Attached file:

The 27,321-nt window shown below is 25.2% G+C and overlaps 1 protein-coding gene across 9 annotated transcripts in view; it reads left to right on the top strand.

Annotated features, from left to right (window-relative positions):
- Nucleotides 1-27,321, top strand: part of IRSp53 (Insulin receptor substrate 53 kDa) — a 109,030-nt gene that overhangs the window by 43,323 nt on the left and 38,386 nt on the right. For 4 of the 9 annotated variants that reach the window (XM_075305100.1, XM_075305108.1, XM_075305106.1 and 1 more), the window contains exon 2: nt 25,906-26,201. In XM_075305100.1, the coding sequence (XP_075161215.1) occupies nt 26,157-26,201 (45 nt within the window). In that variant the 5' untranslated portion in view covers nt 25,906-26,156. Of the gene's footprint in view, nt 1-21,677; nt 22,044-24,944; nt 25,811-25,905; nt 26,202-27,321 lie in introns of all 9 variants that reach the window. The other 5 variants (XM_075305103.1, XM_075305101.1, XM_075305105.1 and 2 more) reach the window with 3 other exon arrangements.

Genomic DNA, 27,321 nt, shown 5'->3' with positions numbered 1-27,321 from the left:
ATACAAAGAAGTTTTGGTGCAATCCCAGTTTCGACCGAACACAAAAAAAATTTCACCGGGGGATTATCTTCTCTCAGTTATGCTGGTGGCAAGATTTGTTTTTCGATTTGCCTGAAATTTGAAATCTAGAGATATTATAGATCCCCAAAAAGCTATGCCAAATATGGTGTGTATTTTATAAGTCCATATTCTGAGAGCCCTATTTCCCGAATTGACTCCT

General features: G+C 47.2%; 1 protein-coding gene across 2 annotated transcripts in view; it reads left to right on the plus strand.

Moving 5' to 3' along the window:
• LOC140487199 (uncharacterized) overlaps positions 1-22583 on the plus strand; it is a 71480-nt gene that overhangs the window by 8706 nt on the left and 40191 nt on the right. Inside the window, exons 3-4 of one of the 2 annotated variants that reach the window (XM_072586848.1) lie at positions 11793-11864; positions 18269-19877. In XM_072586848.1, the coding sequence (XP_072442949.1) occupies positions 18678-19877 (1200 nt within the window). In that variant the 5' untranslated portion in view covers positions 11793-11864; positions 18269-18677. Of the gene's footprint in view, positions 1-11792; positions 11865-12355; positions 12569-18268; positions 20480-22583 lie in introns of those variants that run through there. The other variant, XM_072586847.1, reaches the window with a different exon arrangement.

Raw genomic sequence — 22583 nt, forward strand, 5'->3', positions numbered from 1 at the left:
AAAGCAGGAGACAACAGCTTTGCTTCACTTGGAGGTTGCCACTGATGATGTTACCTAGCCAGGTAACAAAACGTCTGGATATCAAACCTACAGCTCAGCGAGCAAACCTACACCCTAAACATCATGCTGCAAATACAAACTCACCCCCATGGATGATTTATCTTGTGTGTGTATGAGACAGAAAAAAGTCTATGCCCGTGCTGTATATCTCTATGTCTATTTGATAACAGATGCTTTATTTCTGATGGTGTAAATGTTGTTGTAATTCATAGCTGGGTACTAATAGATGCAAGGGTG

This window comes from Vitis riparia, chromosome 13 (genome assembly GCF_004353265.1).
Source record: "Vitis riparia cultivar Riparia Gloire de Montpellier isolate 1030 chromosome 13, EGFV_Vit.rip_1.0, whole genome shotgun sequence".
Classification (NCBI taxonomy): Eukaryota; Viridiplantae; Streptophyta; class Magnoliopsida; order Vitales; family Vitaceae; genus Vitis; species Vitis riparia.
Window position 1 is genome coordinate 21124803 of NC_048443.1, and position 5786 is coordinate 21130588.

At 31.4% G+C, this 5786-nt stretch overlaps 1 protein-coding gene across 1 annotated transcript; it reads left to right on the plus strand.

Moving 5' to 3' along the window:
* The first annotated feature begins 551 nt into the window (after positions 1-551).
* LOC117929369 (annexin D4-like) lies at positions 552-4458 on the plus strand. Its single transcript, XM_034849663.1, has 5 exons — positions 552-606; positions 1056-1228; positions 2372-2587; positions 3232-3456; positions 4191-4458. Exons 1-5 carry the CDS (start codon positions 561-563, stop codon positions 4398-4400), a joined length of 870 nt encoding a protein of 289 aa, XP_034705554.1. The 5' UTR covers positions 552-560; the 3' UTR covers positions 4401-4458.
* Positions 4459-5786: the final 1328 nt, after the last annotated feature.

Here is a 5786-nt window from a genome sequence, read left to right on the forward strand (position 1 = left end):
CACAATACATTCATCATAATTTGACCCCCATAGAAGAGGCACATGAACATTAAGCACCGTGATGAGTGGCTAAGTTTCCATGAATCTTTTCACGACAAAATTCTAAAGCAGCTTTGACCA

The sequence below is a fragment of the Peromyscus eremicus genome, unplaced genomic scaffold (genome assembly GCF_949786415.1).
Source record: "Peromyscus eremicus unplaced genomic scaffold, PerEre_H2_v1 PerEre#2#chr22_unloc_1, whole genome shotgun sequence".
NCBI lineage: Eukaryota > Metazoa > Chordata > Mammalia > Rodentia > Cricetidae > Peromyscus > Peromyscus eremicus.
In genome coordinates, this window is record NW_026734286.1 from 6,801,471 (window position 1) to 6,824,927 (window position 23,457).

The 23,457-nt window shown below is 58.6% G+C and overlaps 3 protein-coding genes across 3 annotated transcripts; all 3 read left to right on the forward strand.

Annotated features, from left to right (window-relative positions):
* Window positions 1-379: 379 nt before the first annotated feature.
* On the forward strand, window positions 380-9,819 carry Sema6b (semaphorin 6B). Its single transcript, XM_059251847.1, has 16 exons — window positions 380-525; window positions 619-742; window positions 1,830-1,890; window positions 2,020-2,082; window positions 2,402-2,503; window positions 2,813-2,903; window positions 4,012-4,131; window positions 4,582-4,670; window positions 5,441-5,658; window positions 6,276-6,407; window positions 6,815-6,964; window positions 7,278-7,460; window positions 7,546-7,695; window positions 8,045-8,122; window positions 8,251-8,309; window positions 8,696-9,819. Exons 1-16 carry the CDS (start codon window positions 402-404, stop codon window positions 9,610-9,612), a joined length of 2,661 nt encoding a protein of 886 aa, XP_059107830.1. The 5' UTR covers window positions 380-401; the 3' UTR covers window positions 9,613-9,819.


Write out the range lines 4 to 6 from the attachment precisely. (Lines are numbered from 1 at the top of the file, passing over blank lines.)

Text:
Genomic DNA, 27,321 nt, shown 5'->3' with positions numbered 1-27,321 from the left:
ATACAAAGAAGTTTTGGTGCAATCCCAGTTTCGACCGAACACAAAAAAAATTTCACCGGGGGATTATCTTCTCTCAGTTATGCTGGTGGCAAGATTTGTTTTTCGATTTGCCTGAAATTTGAAATCTAGAGATATTATAGATCCCCAAAAAGCTATGCCAAATATGGTGTGTATTTTATAAGTCCATATTCTGAGAGCCCTATTTCCCGAATTGACTCCT

General features: G+C 47.2%; 1 protein-coding gene across 2 annotated transcripts in view; it reads left to right on the plus strand.